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In light of the electoral success of the extremist NPD in the East and the highly visible presence of a violent neo-Nazi youth "scene", the result is rather surprising.

Oh good, I was waiting for a forum where I could ask questions about the NPD.

Last week the Financial Times ran a piece on how the NPD is making electoral inroads in the rural areas of the east at the local level, e.g., mayor. This doesn't directly impact the Bundestag numbers but I would be very interested to hear any German's comment on how the local level support DOES impact national-level politics.

I mean guys, did you even read the headline of the Friedrich Ebert Stiftung study?! Because it is: Vom Rand zur Mitte, Rechtsextreme Einstellungen und ihre Einflussfaktoren in Deutschland, "from sidelines to the middle, far-right opinions and reasons for their influence in Germany". Does that REALLY, and I mean REALLY sound like underestimating to you? And are you aware of the social democratic anti-fascist campaigns last year?

Note from David: The FES study - so the Transatlantic Intelligencer critique - "underestimates the extent of neo-Nazi sentiment in East Germany". The FES study (check
http://www.fes.de/rechtsextremismus/pdf/Vom_Rand_zur_Mitte.pdf for details) describes nazi sentiment as a phenomenon in all of Germany. You may differ with TI's arguments, but at least they are consistent in their critique.

Pamela, the NPD problem zones are typically such areas where population density goes down while there is little to no presence of Islamic immigrants. The problem there is similiar as that posed by the Muslims, parents using youth gangs as their policing tool of choice.

One of these areas U.S. President Bush visited last summer when he came to Angela Merkels home constitutency for barbecue. The left carefully had to kick Nazis out of their protests to avoid a bad press.

One specific problem of the NPD is their flipflopping whether to hate Islam as a foreign culture or to love the enemy of their enemy.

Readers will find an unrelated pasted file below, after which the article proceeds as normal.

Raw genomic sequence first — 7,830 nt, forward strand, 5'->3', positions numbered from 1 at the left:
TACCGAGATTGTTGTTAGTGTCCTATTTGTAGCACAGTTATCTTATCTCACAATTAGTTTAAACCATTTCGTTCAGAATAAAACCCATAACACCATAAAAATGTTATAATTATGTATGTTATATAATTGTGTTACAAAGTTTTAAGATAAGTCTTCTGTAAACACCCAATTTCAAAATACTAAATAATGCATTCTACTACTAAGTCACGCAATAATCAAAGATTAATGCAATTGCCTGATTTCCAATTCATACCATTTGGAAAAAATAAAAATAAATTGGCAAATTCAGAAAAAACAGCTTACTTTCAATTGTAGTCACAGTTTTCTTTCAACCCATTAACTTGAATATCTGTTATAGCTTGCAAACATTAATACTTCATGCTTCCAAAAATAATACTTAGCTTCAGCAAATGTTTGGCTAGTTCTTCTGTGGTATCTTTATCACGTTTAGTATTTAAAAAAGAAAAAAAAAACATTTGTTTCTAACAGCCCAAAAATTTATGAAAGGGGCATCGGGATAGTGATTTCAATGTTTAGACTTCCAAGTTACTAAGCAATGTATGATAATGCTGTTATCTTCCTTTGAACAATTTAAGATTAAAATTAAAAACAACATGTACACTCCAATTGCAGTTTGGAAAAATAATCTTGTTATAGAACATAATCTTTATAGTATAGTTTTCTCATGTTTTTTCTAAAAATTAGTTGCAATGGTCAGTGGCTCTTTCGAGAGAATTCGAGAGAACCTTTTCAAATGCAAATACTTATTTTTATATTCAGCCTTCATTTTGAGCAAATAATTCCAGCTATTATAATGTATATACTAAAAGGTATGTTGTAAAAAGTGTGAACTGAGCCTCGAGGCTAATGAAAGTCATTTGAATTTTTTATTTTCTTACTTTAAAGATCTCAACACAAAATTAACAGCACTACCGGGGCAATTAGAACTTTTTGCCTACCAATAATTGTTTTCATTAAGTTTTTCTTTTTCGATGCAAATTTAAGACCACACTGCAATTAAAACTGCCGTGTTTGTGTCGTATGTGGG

This problem has two sides: On the one hand, the "far-right" (anti-American, anti-Semitic, anti-Democratic) sentiments are indeed increasing in Germany. That lead to some successes of "far-right" parties. BUT the described sentiments are also increasing on the left side of the political spectrum. That however doesn't lead to very much concern from politicians or the media so far.

The other part of the problem is that left-wing parties and media have for too long - and still do - called practically every non-left, non-mainstream opinion "(extreme) right-wing". These days, we had a so-called "study" that "proved" that every second German was hostile to foreigners. You can read about this ridiculous form of "science" at the German blog PI.

@ Pamela

As far as the NPD is concerned: Their small successes don't lead to any acceptance of their ideology, and it surely doesn't influence German politics. However, as I said, parts of their ideology gain strength in other parties as well - so far pretty much unrecognized by the media. You know how it goes: Anti-Semitism from the NPD is called Anti-Semitism, Anti-Semitism from others is called "criticism".

Thank you both.
Anti-Semitism from the NPD is called Anti-Semitism, Anti-Semitism from others is called "criticism".

I look forward to my first opportunity to plagerize that one!

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